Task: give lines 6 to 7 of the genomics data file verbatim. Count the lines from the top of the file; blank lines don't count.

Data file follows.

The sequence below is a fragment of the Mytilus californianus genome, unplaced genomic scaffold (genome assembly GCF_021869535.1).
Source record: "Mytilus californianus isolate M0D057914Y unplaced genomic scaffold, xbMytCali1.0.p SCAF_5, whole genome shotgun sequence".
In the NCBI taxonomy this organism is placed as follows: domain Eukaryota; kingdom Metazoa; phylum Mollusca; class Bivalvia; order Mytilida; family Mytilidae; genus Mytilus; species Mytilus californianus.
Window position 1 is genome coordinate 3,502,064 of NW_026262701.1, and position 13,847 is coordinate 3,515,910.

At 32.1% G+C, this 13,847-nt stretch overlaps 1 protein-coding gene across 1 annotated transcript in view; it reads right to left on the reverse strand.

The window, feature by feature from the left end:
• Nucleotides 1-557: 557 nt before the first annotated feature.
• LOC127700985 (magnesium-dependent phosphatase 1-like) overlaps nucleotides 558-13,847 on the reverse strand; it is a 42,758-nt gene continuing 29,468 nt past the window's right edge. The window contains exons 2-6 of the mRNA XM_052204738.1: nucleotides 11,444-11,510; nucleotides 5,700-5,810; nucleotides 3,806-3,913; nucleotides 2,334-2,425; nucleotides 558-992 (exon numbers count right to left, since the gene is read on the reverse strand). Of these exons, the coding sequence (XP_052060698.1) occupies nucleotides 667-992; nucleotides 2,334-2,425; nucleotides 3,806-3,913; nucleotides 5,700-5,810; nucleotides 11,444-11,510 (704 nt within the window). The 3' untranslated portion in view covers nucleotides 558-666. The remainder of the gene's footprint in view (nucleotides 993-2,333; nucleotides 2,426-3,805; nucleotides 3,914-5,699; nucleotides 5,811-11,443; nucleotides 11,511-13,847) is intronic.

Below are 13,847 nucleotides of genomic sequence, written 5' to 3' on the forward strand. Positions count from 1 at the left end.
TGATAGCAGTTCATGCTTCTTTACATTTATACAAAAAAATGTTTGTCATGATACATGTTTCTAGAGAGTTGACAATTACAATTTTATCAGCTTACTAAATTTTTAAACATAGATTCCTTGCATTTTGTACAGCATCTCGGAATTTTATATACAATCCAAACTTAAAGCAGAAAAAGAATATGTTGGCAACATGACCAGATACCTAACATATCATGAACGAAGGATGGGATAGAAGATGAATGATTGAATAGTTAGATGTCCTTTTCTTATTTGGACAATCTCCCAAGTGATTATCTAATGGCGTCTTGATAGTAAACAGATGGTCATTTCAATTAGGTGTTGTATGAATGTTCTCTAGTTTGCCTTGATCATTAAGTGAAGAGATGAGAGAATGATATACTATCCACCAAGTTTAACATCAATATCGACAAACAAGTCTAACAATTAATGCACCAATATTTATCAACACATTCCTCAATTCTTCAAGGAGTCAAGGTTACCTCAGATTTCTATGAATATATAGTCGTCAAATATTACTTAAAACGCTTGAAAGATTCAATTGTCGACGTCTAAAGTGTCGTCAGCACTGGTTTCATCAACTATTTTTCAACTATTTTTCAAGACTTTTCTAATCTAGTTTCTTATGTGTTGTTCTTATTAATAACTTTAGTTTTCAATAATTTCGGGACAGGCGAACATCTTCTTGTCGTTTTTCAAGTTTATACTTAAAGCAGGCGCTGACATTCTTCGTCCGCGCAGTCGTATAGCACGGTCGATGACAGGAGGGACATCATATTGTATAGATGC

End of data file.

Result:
The window, feature by feature from the left end:
• Nucleotides 1-557: 557 nt before the first annotated feature.